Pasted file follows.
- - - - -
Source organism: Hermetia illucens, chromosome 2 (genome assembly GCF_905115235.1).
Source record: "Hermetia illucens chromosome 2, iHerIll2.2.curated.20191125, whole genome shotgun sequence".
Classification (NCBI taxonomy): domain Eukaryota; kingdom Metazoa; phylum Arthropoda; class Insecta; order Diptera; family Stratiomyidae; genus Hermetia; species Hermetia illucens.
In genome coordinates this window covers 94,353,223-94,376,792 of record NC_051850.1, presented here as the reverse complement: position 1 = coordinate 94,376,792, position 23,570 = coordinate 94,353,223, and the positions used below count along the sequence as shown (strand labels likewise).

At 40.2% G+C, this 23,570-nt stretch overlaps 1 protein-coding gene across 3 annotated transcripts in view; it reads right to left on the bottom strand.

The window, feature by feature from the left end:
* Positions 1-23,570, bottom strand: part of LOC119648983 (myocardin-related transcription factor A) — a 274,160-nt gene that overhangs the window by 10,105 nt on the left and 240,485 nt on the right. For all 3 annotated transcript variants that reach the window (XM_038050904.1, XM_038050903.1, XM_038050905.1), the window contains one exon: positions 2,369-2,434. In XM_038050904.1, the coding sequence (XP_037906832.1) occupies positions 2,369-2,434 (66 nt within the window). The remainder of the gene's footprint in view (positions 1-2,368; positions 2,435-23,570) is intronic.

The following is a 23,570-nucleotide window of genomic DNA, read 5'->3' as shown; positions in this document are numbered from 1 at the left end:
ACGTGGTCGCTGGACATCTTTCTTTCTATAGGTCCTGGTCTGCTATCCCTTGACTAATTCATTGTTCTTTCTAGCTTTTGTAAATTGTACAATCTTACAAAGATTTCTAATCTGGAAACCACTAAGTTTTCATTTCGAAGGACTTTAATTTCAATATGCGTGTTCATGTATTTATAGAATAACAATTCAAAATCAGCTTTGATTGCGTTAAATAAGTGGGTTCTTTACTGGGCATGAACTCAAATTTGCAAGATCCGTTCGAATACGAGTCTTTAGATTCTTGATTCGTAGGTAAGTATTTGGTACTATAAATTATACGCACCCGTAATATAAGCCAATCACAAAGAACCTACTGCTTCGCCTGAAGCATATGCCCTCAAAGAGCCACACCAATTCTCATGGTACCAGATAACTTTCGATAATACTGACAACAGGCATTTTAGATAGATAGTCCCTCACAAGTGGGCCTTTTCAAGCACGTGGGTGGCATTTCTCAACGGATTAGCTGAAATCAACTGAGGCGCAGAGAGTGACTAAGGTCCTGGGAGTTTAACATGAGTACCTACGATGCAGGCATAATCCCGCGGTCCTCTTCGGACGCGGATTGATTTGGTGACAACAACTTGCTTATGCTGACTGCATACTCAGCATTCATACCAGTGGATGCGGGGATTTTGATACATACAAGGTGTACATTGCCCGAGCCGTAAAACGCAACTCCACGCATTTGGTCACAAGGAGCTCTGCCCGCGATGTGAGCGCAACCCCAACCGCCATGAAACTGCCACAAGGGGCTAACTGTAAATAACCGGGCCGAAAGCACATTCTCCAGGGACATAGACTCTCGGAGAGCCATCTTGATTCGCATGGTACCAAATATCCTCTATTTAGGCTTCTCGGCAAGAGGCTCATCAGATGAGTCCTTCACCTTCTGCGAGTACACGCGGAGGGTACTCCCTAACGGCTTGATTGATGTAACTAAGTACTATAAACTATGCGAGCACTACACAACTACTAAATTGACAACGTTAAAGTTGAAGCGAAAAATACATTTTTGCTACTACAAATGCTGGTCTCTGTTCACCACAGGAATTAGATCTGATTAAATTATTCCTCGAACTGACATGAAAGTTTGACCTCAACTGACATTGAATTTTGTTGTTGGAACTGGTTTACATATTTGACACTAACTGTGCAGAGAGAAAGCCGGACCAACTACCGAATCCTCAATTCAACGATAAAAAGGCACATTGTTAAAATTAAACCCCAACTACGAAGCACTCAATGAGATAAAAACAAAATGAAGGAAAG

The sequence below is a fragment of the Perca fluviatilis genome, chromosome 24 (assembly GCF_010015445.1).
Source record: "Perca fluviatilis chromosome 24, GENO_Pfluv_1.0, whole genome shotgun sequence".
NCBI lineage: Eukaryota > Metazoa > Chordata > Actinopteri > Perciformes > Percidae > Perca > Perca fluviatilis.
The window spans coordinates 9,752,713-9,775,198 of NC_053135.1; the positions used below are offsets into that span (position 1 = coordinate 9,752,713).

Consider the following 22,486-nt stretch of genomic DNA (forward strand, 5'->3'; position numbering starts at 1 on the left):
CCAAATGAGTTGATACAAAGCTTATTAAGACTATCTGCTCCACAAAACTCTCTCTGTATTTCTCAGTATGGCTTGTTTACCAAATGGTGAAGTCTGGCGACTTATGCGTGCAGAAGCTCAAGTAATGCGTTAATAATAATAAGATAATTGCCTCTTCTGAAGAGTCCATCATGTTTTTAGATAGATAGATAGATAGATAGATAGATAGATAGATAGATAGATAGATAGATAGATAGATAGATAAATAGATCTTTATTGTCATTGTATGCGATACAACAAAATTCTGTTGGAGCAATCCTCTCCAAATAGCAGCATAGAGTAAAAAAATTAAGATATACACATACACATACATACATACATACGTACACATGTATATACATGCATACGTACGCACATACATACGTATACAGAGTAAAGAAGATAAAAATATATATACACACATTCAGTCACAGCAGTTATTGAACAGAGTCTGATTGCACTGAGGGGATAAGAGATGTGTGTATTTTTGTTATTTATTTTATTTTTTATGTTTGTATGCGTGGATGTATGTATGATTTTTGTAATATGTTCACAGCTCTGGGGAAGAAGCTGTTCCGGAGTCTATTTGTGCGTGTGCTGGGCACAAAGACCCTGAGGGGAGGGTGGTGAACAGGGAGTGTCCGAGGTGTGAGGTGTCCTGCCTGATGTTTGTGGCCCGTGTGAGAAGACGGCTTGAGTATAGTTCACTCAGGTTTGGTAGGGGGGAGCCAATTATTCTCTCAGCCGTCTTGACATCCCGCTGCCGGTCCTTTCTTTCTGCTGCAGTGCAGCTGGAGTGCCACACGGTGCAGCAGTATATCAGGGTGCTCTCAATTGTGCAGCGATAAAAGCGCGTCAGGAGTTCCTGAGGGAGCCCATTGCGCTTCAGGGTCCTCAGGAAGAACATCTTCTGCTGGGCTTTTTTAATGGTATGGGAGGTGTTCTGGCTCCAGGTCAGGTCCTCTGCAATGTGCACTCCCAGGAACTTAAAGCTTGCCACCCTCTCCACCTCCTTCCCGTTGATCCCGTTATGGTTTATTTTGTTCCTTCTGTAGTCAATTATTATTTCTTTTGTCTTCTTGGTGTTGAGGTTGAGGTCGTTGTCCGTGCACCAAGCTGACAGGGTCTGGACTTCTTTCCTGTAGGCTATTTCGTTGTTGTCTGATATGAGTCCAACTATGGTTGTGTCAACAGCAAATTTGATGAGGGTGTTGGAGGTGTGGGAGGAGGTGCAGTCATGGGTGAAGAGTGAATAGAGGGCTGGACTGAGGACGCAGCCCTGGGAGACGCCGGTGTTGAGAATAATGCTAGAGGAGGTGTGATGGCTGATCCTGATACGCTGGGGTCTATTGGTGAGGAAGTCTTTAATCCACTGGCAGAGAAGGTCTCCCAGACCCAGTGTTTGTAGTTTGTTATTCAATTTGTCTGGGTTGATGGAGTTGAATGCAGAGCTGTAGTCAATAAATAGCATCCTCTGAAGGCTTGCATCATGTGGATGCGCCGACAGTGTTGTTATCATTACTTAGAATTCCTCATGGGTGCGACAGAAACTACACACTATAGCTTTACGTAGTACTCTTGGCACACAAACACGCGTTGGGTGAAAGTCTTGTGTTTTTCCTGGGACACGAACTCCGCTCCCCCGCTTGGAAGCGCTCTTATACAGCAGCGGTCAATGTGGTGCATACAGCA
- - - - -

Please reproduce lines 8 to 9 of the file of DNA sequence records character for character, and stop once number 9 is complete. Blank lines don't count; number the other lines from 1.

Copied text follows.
The following is a 23,570-nucleotide window of genomic DNA, read 5'->3' as shown; positions in this document are numbered from 1 at the left end:
ACGTGGTCGCTGGACATCTTTCTTTCTATAGGTCCTGGTCTGCTATCCCTTGACTAATTCATTGTTCTTTCTAGCTTTTGTAAATTGTACAATCTTACAAAGATTTCTAATCTGGAAACCACTAAGTTTTCATTTCGAAGGACTTTAATTTCAATATGCGTGTTCATGTATTTATAGAATAACAATTCAAAATCAGCTTTGATTGCGTTAAATAAGTGGGTTCTTTACTGGGCATGAACTCAAATTTGCAAGATCCGTTCGAATACGAGTCTTTAGATTCTTGATTCGTAGGTAAGTATTTGGTACTATAAATTATACGCACCCGTAATATAAGCCAATCACAAAGAACCTACTGCTTCGCCTGAAGCATATGCCCTCAAAGAGCCACACCAATTCTCATGGTACCAGATAACTTTCGATAATACTGACAACAGGCATTTTAGATAGATAGTCCCTCACAAGTGGGCCTTTTCAAGCACGTGGGTGGCATTTCTCAACGGATTAGCTGAAATCAACTGAGGCGCAGAGAGTGACTAAGGTCCTGGGAGTTTAACATGAGTACCTACGATGCAGGCATAATCCCGCGGTCCTCTTCGGACGCGGATTGATTTGGTGACAACAACTTGCTTATGCTGACTGCATACTCAGCATTCATACCAGTGGATGCGGGGATTTTGATACATACAAGGTGTACATTGCCCGAGCCGTAAAACGCAACTCCACGCATTTGGTCACAAGGAGCTCTGCCCGCGATGTGAGCGCAACCCCAACCGCCATGAAACTGCCACAAGGGGCTAACTGTAAATAACCGGGCCGAAAGCACATTCTCCAGGGACATAGACTCTCGGAGAGCCATCTTGATTCGCATGGTACCAAATATCCTCTATTTAGGCTTCTCGGCAAGAGGCTCATCAGATGAGTCCTTCACCTTCTGCGAGTACACGCGGAGGGTACTCCCTAACGGCTTGATTGATGTAACTAAGTACTATAAACTATGCGAGCACTACACAACTACTAAATTGACAACGTTAAAGTTGAAGCGAAAAATACATTTTTGCTACTACAAATGCTGGTCTCTGTTCACCACAGGAATTAGATCTGATTAAATTATTCCTCGAACTGACATGAAAGTTTGACCTCAACTGACATTGAATTTTGTTGTTGGAACTGGTTTACATATTTGACACTAACTGTGCAGAGAGAAAGCCGGACCAACTACCGAATCCTCAATTCAACGATAAAAAGGCACATTGTTAAAATTAAACCCCAACTACGAAGCACTCAATGAGATAAAAACAAAATGAAGGAAAG